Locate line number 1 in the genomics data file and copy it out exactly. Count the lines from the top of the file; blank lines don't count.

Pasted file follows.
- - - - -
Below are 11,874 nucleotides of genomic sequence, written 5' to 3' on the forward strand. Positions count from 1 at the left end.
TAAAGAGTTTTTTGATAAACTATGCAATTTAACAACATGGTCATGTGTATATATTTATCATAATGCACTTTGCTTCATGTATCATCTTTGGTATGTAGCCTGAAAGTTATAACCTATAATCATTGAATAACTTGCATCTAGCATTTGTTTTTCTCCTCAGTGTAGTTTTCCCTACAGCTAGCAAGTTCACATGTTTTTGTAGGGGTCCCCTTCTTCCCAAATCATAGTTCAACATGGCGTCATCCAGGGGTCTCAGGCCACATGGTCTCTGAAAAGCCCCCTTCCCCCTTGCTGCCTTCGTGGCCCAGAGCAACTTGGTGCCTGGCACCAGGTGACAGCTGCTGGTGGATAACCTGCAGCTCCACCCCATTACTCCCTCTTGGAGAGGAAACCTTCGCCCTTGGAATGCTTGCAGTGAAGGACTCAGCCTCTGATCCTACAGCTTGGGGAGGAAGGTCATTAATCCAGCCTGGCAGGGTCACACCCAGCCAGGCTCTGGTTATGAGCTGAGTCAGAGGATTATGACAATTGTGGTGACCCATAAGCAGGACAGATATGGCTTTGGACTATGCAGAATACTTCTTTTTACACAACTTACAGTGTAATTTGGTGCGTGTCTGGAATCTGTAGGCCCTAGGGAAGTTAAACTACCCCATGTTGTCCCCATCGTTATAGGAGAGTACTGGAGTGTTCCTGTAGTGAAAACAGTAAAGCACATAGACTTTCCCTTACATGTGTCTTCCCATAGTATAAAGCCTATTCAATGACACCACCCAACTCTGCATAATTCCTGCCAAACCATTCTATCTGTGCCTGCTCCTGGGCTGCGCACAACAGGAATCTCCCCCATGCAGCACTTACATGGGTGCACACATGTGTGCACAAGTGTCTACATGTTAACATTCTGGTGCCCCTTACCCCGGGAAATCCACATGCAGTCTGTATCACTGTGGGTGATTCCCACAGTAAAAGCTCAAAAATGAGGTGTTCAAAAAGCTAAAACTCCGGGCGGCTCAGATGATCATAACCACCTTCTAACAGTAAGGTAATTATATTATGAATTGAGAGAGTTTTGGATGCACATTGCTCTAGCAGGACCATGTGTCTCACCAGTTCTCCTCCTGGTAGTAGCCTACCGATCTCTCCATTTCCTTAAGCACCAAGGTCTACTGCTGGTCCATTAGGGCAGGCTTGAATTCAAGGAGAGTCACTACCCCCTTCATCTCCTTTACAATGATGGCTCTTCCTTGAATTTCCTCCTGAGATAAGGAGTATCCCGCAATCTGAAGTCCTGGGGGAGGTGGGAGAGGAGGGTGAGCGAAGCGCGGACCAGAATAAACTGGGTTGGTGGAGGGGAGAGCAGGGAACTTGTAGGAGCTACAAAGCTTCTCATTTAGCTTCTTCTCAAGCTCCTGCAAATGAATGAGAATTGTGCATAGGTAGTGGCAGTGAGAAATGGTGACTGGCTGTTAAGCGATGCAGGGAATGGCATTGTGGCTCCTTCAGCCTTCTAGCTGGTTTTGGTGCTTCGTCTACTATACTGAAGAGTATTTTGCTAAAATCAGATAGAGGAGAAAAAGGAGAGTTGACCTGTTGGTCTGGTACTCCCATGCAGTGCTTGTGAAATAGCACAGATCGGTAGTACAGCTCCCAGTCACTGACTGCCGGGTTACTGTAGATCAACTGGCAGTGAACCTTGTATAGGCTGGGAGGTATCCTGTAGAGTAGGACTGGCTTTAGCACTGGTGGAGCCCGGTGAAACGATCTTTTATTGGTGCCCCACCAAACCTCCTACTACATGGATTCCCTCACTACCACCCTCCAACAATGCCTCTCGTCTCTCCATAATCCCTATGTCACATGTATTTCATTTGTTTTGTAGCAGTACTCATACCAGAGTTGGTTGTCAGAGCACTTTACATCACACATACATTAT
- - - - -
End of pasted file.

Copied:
Below are 11,874 nucleotides of genomic sequence, written 5' to 3' on the forward strand. Positions count from 1 at the left end.